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|ČESKÁ REPUBLIKA||CZECH REPUBLIC|
|Ústecký kraj||Ústí nad Labem region|
Litoměřice is situated at an elevation of 130–160 m on the river Labe (Elbe) in western Bohemia. The earliest settlement seem to have originated in the 8th century. Soon, a mighty castle was built on the plateau above the river. In the early 10th century, the place camein possession of the Přemyslide kings of Bohemia. The earliest document mentioning Liutmerici dates from 993. The cathedral chapter was founded in 1057. The town itself was founded in 1228 and was granted the rights of Magdeburg. Litoměřice soon gained great importance in the region, and since 1324 was the seat of the high court of appeal for all Bohemia. After Prague, Litomìřice was the oldest and most important town of the country. In 1421, the town joined the Hussite alliance. When the Protestant estates of Bohemia in 1620 were defeated in the Battle at the White Mountain (Bílá Hora, today part of Prague), 215 families who refused to convert to the Catholic faith were forced to leave the town. In 1655, Litoměřice became the seat of a bishop.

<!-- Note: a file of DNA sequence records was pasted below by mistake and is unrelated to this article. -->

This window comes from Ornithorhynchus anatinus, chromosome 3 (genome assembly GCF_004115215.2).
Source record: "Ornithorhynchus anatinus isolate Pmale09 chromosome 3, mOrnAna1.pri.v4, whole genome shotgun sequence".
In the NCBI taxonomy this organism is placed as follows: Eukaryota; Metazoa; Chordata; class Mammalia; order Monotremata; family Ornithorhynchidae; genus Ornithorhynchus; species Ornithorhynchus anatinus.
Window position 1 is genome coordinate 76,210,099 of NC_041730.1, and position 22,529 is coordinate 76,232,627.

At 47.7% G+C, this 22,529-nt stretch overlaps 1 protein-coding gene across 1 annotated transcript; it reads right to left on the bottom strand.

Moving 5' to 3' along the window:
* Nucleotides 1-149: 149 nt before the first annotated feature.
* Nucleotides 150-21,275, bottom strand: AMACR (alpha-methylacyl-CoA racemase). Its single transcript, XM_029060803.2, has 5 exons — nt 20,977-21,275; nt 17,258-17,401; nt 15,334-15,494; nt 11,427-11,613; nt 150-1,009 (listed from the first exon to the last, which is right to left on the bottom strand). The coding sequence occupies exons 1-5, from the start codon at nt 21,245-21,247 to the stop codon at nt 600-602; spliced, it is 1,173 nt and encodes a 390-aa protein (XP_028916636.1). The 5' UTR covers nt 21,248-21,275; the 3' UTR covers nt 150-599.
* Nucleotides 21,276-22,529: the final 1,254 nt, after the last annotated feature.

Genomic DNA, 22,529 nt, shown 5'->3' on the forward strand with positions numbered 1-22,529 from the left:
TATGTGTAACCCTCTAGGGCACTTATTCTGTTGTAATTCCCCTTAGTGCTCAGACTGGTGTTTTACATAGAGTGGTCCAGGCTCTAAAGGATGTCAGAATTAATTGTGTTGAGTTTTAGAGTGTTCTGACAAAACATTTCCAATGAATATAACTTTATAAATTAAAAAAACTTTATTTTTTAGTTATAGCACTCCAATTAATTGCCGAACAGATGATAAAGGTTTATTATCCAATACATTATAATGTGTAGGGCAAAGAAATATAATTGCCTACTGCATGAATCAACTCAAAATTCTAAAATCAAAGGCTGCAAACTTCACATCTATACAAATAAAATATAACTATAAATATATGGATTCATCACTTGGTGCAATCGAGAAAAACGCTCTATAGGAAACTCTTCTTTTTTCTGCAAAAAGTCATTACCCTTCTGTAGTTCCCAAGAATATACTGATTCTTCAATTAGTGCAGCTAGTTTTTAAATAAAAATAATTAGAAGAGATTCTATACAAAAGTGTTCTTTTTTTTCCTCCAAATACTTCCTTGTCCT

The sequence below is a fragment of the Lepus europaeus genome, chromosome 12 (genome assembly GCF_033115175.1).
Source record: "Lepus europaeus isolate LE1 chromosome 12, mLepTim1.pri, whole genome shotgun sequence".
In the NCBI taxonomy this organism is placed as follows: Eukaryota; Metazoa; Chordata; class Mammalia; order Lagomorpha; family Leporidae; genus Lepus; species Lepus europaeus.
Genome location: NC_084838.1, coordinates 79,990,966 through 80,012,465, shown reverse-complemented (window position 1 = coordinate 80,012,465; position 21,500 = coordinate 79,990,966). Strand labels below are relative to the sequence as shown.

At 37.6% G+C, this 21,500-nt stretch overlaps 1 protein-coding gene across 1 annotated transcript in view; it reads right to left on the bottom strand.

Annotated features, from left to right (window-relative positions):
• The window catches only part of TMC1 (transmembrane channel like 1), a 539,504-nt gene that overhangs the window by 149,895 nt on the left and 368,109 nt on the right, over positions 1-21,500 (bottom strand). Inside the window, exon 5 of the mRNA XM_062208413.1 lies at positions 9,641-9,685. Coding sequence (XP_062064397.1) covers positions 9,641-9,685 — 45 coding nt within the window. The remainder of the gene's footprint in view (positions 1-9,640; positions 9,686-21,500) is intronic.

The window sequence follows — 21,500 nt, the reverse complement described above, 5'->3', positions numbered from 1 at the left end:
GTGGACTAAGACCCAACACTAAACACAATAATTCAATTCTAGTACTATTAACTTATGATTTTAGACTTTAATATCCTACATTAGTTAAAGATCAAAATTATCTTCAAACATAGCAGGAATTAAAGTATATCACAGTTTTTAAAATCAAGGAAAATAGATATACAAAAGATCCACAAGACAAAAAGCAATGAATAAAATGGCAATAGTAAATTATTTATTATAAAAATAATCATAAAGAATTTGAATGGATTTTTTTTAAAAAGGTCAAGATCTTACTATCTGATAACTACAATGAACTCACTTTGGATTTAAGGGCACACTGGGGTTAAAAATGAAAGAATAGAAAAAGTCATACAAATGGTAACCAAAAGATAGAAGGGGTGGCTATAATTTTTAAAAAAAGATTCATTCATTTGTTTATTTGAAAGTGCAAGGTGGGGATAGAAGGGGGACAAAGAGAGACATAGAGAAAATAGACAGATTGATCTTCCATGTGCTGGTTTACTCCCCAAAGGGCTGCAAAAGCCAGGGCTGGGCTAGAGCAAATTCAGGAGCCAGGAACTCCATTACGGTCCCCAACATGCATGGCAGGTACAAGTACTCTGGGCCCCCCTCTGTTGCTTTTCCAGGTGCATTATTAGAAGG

The Jesuit church of the Annunciation of Our Lady [right] and the Jesuit convent were built by the architects Giulio Broggio and his better-known son Octavio between 1654 and 1738. The late Baroque south wing of the convent was added in 1770. After the convent was dissolved in 1810 it served as a seminary until 1950.
The Town Hall [near left, no. 2285: bottom picture, centre]
with its characteristic tower was created in 1537–1539 by remodeling two older, late Gothic, houses.
The town hall is the oldest Renaissance building in Bohemia.